The tone data packet stored in the RAM is transferred via the data bus to audio decoder 327 in the same manner as the transmitted audio data packets. The tone data packet is decompressed by audio decoder 327 in the same manner as any transmitted audio data packet. The resultant decompressed digital audio signal is converted to an analog signal by DAC 331. The analog signal is coupled to speakers 23a and 23b which produce the continuous audible tone.
To generate a tone burst or beep, microprocessor 337 causes the tone data packet to be transferred to audio decoder 327 in the same manner as described above, but causes the audio response to be muted except for a short time by causing a muting control signal to be coupled to audio decoder 327.
The above described process for generating the audible tone and tone bursts can be initiated at the beginning of the antenna alignment operation. In that case, microprocessor 337 generates a continuous muting control signal until either the generation of the continuous tone or tone burst is required.
The tone burst and continuous tone may alternatively be generated in the following way. To produce the tone burst, microprocessor 337 causes the tone data packet to read from the tone data memory location of ROM 339 and to be transferred to decoder 327 via transport 322 in the manner described above. To generate a continuous tone, microprocessor 337 cyclically causes the tone data packet to read from the tone data memory location of ROM 339 and to be transferred to decoder 327. In essence, this produces an almost continuous series of closely spaced the tone bursts.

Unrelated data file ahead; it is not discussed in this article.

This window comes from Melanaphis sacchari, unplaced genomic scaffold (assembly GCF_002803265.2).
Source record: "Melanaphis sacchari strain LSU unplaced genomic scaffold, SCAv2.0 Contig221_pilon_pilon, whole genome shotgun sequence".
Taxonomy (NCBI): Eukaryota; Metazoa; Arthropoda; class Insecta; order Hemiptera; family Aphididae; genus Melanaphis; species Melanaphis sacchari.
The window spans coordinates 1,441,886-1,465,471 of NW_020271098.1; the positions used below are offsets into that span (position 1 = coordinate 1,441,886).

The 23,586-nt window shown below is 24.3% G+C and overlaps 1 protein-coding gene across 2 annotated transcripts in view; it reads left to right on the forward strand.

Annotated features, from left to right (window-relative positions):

As earlier mentioned, demodulator 319 generates a "signal quality" signal which is indicative of the signal-to-noise ratio (SNR) of the received signal. The SNR signal has the form of digital data and is coupled to microprocessor 337 which converts it to graphics control signals suitable for displaying a signal quality graphics on screen 21 of television receiver 19. The graphics control signals are coupled to an on-screen display (OSD) unit 341 which causes graphics representative video signals to be coupled to television receiver 19. The signal quality graphics may take the form of a triangle which increases in the horizontal direction as the signal quality improves. The graphics may also take the form of a number which increases as the signal quality improves. The signal quality graphics may assist the user in optimizing the adjustment of either or both of the elevation and azimuth positions. The signal quality graphics feature may be selected by a user by means of the antenna alignment menu referred to earlier.
The apparatus and method utilizing the error condition of the received signal in accordance with the invention which have been described so far are for manually aligning antenna 7. However, the error condition may also be utilized in accordance with another aspect of the invention in an apparatus and a method for automatically aligning antenna 7. Such automatic antenna alignment apparatus and method may eliminate the need for manual alignment, and is particularly useful when satellite receiver 17 is intended to receive signals from several different satellites.